Talks to restore Stormont institutions to resume

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Former Tory Prime Minister John Major has spoken out against Theresa May's intent to prop up a government with the support of the Democratic Unionist Party (DUP).

Fears have been raised that Westminster would damage its role as impartial mediator in the peace process.

The 1998 peace accord, which provides the template for powersharing at Stormont, commits the United Kingdom and Irish governments to demonstrate "rigorous impartiality" when it comes to the differing political traditions in Northern Ireland.

"To use that as a means of trying to disrupt the government's policy on unrelated matters..."

After the meeting with Mrs Foster the Prime Minister left Number 10 and Labour leader Jeremy Corbyn congratulated Mrs May on "returning as PM" and said he "looked forward to this Parliament, however short it may be". The Prime Minister reiterated that the Government's approach and objectives in the forthcoming talks to re-establish the Northern Ireland Executive remained unchanged.

May announced last Friday following her humiliating defeat in the general election that she would be allying with the pro-Brexit DUP party to gain a 13-seat Conservative majority.

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Northern Ireland's political parties are set to meet with Mr Brokenshire and Irish Minister for Foreign Affairs and Trade Charlie Flanagan at Stormont today.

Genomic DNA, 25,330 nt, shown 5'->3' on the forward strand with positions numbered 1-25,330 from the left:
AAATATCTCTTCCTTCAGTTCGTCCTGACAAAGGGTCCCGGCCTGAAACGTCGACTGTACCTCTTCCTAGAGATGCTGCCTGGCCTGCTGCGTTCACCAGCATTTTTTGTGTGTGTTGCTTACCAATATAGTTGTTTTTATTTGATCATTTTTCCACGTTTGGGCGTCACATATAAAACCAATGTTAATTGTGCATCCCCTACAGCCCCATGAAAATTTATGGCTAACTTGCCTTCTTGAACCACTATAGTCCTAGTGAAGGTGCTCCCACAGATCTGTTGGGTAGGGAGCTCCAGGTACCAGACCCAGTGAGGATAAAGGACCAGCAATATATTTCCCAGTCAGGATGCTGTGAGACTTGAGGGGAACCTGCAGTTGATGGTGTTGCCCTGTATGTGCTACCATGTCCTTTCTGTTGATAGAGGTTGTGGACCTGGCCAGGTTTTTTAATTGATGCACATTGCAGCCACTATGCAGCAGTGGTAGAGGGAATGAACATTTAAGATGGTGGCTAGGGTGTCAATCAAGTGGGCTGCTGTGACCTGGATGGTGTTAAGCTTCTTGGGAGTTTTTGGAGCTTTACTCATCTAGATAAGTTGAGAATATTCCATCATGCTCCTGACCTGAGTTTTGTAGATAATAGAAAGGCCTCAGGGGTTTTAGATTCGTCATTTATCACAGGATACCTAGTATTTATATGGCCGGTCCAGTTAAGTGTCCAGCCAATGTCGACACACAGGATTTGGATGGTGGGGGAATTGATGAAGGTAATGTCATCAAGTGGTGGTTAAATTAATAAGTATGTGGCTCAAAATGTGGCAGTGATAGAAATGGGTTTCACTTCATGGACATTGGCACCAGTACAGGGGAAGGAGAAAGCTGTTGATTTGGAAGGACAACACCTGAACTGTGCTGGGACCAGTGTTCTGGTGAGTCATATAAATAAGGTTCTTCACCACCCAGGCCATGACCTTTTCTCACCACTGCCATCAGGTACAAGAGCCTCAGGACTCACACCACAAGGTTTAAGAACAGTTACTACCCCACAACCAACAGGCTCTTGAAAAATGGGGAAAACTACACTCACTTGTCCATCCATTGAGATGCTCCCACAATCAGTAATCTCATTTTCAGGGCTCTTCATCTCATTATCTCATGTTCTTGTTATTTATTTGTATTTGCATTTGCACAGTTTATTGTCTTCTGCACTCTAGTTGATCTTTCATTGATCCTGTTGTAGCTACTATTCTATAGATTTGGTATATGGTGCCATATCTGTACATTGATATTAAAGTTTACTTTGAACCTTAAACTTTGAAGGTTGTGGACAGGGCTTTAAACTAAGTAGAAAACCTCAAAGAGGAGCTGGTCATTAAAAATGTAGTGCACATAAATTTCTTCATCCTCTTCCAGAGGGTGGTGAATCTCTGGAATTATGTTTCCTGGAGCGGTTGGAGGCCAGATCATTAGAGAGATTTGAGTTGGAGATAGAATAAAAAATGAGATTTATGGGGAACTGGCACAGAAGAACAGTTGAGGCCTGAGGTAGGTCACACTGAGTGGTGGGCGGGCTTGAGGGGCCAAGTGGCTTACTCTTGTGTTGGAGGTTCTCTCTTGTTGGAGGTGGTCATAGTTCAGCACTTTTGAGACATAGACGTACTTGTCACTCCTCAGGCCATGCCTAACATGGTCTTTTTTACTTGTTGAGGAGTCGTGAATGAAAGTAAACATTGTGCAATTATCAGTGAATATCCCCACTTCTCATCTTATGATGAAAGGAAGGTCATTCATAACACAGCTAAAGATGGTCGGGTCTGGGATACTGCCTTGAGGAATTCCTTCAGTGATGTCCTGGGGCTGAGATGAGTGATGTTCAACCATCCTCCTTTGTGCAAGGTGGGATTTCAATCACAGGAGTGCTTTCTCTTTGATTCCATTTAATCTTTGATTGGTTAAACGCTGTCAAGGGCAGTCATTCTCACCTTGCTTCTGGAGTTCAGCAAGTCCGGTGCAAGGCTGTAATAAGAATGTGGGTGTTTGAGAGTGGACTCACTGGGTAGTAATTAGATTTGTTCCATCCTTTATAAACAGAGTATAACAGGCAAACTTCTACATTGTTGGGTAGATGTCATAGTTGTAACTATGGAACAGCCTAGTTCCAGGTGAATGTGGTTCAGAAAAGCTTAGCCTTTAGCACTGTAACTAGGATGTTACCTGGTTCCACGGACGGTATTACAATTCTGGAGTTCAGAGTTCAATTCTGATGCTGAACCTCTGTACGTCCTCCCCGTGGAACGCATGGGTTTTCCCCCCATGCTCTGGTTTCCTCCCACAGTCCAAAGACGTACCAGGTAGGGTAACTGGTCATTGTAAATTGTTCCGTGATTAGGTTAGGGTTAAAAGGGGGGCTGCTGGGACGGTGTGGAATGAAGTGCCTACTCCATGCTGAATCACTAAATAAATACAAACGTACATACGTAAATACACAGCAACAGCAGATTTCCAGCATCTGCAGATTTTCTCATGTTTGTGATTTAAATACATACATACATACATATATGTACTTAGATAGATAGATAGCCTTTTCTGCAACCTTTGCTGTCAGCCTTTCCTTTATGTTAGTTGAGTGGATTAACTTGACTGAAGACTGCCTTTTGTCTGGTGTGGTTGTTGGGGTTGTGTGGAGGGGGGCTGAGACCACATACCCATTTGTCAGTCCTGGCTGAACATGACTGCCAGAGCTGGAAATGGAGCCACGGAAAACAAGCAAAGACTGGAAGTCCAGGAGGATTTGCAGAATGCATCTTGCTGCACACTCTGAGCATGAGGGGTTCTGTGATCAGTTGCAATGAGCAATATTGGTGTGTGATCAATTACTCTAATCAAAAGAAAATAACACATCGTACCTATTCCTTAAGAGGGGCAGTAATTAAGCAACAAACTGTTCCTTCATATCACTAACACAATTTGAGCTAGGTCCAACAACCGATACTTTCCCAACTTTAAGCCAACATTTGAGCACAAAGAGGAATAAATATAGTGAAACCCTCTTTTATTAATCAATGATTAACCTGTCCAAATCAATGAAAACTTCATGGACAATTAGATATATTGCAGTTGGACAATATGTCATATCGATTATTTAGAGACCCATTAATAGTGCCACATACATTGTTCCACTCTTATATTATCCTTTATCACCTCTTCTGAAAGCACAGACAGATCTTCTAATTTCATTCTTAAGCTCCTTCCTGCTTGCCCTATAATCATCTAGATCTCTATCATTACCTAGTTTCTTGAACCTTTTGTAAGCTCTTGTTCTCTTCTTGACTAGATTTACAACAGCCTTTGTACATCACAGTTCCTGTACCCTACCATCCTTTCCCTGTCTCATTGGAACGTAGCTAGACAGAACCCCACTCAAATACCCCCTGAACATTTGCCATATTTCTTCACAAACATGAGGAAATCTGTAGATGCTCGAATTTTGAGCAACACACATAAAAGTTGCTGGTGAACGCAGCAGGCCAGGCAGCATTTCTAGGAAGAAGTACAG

The DUP replaced the SDLP in South Belfast, wrested back South Antrim from the UUP and saw off the challenge of the Alliance Party and Sinn Fein in East and North Belfast respectively. All those involved must engage in the full knowledge that the deadline of 29 June is final and immovable.

"Equally the Government is taking a risk by coming into a close relationship with them for obvious reasons". "I am dubious about it", Major told BBC radio.

One of the most pressing issues is the state of the border between Northern Ireland and the Republic of Ireland after Britain leaves the EU.

She warned that a outcome of failing to re-establish a power-sharing executive would be the return of direct rule, with decisions on devolved issues being taken by the London government.

Commenting on whether the talks might result in the restoring of power sharing institutions due to the threat of the alternative of direct power controlled from Westminster by a Government involved with the DUP, he said: "Well that might be a positive outcome, I think we should be grown up about this". "Their choice in the next three weeks will shape Northern Ireland's future".

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